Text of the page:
First-year enrollment up by 10 percent at Wayne Law


With 131 incoming first-year students, Wayne State University Law School marks a 10 percent increase over last year’s 119 first-year students.

Coursework is underway for the new class, which includes students ages 20 to 56. They hail from 35 undergraduate colleges and universities, where they pursed 34 undergraduate and graduate majors, including biology, chemistry, journalism, mathematics, music and religious studies. All but 10 students are from Michigan.

Eleven of the new students are in Wayne Law’s evening program, eight are in a combined program of day and evening classes, and 112 chose to attend the day program.
“I’m proud that with our boost in enrollment, we’ve also not only maintained but increased the caliber of our incoming students,” Wayne Law Dean Jocelyn Benson said.
She noted that the median LSAT score of the incoming class is 157, up from 156 last year, and the median grade point average is 3.42, up from 3.29.

Admitted students were chosen by the Wayne Law Admissions Committee based on academic achievement, potential and a varied array of personal attributes. And the first-year students chose to attend Wayne Law for their own array of reasons.

First-year law student Hyunjin Eugene Cho of Howell, a senior infrastructure architect with Volkswagen Group of America, said he chose Wayne Law because of its reputation, affordability and flexibility of its evening program.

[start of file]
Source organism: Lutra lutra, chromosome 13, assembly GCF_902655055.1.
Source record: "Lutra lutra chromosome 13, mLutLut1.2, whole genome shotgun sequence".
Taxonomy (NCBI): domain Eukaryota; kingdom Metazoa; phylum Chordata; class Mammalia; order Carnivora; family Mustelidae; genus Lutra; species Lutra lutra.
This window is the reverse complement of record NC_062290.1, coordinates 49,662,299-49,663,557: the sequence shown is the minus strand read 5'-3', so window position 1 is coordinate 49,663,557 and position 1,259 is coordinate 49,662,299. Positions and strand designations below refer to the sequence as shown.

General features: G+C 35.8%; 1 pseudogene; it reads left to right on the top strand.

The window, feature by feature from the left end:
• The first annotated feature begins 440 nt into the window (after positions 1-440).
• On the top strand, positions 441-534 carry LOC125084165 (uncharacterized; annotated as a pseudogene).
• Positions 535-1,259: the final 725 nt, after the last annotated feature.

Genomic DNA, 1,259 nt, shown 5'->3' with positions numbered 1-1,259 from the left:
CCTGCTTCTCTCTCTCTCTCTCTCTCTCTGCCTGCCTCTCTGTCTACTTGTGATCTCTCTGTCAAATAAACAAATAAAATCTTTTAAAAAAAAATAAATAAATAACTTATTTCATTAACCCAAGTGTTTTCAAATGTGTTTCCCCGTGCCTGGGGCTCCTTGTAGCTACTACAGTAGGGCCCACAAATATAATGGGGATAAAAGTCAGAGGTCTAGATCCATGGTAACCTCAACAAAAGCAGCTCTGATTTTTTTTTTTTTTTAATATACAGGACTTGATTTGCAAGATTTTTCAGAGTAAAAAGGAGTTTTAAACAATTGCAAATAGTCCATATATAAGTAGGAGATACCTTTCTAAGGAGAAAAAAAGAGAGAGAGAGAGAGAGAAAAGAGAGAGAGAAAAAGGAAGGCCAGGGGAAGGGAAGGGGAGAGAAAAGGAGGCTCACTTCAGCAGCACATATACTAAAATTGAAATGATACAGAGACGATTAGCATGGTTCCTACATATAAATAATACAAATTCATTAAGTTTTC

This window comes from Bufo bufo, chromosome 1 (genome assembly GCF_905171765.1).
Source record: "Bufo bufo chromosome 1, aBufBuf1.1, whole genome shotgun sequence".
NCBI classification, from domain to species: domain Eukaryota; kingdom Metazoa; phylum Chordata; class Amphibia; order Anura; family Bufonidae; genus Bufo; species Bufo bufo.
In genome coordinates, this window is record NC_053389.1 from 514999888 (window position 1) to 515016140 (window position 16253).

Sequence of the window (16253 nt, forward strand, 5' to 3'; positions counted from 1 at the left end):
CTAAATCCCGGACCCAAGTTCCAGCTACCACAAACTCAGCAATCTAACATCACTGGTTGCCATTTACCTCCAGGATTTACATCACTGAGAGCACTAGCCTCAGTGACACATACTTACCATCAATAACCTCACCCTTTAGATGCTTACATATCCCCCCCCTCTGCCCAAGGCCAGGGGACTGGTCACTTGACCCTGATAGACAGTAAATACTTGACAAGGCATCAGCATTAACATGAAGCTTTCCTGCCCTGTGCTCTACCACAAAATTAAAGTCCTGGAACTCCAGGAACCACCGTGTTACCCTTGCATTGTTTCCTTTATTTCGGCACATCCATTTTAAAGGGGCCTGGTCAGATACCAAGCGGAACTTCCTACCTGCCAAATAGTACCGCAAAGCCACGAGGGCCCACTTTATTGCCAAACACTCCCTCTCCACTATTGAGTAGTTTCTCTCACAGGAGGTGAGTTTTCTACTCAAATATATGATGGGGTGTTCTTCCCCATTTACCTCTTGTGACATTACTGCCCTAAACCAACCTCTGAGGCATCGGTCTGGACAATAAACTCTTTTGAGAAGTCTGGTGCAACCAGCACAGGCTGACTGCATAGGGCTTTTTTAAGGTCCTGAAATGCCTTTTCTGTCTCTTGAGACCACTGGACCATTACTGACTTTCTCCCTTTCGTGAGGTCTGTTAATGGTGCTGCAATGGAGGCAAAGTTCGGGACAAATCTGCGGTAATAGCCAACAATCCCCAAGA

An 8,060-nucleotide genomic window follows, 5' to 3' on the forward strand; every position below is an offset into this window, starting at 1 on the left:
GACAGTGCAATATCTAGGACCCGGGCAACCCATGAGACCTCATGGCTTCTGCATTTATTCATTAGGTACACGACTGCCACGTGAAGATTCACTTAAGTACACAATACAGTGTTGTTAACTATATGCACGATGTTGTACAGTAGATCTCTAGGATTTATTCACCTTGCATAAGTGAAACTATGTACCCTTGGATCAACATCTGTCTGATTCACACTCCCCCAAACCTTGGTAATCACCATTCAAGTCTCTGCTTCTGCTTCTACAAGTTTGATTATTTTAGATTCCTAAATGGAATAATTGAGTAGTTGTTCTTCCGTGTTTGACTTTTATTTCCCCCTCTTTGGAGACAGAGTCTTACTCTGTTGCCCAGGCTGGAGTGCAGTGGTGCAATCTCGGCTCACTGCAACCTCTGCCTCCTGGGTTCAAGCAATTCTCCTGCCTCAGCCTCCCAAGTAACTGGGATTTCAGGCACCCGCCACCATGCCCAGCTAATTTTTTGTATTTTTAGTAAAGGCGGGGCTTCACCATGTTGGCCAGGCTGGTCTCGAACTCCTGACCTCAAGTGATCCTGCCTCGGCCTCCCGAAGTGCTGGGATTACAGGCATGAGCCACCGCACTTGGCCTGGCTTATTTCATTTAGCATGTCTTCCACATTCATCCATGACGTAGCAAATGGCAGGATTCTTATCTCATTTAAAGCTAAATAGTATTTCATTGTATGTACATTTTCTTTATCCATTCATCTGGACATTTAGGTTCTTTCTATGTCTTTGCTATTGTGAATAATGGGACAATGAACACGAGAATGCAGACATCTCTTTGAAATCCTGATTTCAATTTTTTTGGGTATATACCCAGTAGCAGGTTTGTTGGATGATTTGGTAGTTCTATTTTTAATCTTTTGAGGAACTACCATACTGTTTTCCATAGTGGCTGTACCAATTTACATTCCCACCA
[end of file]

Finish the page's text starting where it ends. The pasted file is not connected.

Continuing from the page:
“My area of interest in law is data privacy and cyber law,” he said. “Working in the information technology industry and seeing the new technology trends and how they are being leveraged in the global economy, there are many challenges and questions that arise on how information is collected, stored and used. My goal after graduation is to use my knowledge of the law and technology to help my clients or my employer use these new technologies while maintaining appropriate data privacy policies and controls. In the end, for me it’s about doing what’s right and looking out for others.”

Cho holds a bachelor’s degree in physics from the University of Illinois at Urbana-Champaign and a master’s degree in physics from Northern Illinois University. He studied hydrosystems engineering at the University of Illinois, as well.

For first-year law student Rachel McDuffie of Belleville, it was the civil rights law program and the law school’s extensive alumni network that convinced her to choose Wayne Law.

“I’m interested in criminal law, civil rights and employment and labor law, especially where these intersect,” she said. “Right now, my sights are set on a career in prosecution, but I’m open to the experiences that will come over the next few years … I’m committed to bridging the gaps that cycles of mistrust have created in our communities, and a law degree will help lay the foundation for effective practice.”

She earned a bachelor’s degree in psychology from Xavier University of Louisiana and a master’s degree in public health from the University of Michigan.

During her prior education and her work as a research administrator at the University of Michigan, she found herself seeking opportunities to advocate for others and make sure they knew their rights, she said.

“I realized that ‘hobby’ was actually a passion for law,” McDuffie said.